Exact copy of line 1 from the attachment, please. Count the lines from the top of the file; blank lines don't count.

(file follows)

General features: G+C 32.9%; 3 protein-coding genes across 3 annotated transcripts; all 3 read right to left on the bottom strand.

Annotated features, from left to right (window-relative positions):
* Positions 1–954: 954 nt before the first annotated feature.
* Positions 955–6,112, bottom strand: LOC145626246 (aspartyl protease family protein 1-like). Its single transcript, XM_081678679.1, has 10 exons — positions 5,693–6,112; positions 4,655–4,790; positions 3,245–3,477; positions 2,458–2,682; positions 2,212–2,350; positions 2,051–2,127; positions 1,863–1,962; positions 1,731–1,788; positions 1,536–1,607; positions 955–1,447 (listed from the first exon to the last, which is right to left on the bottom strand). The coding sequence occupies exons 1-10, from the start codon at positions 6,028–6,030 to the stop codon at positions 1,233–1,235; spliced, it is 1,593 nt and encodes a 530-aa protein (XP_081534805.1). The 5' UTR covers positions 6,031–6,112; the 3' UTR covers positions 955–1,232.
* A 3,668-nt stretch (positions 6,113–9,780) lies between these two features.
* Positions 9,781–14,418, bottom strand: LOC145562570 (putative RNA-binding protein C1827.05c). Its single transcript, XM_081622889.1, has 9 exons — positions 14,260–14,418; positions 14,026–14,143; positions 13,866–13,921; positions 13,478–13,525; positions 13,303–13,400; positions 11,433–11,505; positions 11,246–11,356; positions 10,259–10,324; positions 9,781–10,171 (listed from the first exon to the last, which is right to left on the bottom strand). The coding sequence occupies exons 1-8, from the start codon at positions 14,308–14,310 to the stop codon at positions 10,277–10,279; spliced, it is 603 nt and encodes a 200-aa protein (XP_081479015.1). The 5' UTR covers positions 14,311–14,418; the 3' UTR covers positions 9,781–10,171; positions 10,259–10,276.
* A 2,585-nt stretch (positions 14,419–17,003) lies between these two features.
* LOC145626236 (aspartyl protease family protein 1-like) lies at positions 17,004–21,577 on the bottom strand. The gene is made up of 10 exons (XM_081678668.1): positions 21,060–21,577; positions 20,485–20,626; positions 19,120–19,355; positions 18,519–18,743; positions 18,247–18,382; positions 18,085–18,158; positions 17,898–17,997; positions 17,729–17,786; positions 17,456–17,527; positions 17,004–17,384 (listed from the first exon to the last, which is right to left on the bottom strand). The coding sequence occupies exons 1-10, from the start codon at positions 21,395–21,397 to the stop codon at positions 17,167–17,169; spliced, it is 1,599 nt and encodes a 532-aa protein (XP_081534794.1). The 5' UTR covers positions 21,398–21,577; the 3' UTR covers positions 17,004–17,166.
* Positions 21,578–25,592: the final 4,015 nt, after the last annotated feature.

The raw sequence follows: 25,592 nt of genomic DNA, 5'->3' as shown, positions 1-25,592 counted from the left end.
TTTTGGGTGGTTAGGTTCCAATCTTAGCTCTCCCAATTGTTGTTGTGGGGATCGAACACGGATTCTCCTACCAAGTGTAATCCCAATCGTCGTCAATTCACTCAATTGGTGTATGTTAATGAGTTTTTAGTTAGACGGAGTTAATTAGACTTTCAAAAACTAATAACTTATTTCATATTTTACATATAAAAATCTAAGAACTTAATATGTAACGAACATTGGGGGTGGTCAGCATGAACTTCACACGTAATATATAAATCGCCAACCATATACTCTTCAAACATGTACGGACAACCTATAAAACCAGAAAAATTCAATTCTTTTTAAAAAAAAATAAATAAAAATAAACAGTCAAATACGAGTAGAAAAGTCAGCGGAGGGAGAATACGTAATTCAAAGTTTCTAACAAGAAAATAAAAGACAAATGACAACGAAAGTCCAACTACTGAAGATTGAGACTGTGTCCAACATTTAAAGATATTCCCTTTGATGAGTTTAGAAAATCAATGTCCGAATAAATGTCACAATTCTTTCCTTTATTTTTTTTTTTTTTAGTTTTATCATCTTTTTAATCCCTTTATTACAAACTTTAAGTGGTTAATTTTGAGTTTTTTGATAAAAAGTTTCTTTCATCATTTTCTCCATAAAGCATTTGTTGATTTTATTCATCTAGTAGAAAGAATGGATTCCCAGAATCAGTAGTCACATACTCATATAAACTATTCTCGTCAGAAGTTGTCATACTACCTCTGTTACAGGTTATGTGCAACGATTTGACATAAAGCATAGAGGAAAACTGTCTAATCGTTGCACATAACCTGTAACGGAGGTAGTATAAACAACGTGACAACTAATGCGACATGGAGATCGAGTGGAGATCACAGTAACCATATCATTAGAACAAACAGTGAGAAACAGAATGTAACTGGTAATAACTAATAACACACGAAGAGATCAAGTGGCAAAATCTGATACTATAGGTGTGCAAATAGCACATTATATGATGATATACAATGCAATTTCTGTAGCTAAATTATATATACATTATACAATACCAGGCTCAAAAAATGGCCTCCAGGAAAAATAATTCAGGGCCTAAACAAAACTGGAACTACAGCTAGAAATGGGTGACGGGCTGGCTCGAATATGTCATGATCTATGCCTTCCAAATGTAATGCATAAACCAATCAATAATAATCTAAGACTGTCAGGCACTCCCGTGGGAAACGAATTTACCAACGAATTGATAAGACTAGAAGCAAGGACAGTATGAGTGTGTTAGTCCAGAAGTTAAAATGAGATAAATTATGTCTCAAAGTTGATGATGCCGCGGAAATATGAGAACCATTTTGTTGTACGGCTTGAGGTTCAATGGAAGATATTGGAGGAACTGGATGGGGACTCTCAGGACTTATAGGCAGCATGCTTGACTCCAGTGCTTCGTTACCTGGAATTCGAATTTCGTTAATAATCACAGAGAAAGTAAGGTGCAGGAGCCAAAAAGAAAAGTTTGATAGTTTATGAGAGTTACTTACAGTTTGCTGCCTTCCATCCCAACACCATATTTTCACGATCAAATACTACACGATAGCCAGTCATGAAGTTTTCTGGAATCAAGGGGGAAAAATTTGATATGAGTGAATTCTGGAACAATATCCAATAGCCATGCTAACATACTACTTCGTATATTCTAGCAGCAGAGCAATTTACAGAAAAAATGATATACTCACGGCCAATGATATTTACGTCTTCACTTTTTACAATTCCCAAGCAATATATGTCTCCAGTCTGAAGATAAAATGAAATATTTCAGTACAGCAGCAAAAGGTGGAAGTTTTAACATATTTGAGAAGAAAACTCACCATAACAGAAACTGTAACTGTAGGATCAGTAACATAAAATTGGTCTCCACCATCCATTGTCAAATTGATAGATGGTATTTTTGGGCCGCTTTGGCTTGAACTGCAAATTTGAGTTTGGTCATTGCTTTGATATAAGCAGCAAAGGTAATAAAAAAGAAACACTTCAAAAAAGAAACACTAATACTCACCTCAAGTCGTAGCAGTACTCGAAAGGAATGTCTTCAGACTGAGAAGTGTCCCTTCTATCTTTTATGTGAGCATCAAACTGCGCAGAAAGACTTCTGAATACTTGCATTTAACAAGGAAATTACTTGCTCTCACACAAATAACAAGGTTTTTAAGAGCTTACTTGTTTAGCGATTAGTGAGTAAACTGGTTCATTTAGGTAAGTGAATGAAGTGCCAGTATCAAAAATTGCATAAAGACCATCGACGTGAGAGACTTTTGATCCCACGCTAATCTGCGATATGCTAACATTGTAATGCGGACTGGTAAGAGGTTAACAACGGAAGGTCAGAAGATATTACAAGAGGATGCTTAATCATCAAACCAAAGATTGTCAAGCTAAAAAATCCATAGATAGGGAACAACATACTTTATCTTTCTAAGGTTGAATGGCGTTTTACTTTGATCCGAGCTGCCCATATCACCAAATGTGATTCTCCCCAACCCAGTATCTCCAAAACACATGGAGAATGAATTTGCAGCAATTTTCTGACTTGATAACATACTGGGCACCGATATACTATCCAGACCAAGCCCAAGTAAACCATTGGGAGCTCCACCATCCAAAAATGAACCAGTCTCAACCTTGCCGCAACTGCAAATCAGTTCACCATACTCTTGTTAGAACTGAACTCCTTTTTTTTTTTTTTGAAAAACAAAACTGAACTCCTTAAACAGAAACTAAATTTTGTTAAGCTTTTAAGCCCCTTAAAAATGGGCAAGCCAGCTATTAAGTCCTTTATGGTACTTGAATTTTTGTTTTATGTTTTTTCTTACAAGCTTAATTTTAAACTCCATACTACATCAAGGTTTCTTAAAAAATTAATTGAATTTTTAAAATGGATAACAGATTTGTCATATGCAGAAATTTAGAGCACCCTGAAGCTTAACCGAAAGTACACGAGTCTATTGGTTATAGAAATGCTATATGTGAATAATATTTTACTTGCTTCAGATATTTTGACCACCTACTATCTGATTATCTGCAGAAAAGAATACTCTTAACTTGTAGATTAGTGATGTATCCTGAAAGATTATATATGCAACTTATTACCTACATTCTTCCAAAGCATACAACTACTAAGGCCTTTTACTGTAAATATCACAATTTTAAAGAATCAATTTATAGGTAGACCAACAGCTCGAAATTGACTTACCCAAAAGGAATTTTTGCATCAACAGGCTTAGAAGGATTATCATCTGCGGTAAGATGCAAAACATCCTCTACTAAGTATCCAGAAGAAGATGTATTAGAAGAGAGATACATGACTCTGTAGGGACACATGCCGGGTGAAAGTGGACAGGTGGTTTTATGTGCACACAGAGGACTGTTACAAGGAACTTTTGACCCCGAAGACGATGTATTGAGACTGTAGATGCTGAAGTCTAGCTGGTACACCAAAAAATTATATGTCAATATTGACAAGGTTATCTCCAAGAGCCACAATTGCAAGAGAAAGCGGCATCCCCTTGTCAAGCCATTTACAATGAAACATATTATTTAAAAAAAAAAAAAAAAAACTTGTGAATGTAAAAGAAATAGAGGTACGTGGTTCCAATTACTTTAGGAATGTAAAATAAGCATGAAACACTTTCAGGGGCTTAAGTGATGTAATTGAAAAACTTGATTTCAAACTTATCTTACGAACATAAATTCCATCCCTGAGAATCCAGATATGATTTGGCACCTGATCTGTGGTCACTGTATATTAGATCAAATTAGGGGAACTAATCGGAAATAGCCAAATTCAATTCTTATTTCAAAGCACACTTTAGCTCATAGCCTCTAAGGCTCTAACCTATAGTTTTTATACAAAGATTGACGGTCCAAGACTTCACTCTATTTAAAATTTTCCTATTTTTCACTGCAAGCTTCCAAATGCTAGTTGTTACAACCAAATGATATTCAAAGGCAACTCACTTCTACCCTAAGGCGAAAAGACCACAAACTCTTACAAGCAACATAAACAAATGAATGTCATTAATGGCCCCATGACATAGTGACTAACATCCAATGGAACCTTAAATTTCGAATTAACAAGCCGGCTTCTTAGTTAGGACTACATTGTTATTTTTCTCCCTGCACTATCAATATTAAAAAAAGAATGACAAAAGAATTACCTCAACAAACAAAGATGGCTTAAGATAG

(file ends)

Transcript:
General features: G+C 32.9%; 3 protein-coding genes across 3 annotated transcripts; all 3 read right to left on the bottom strand.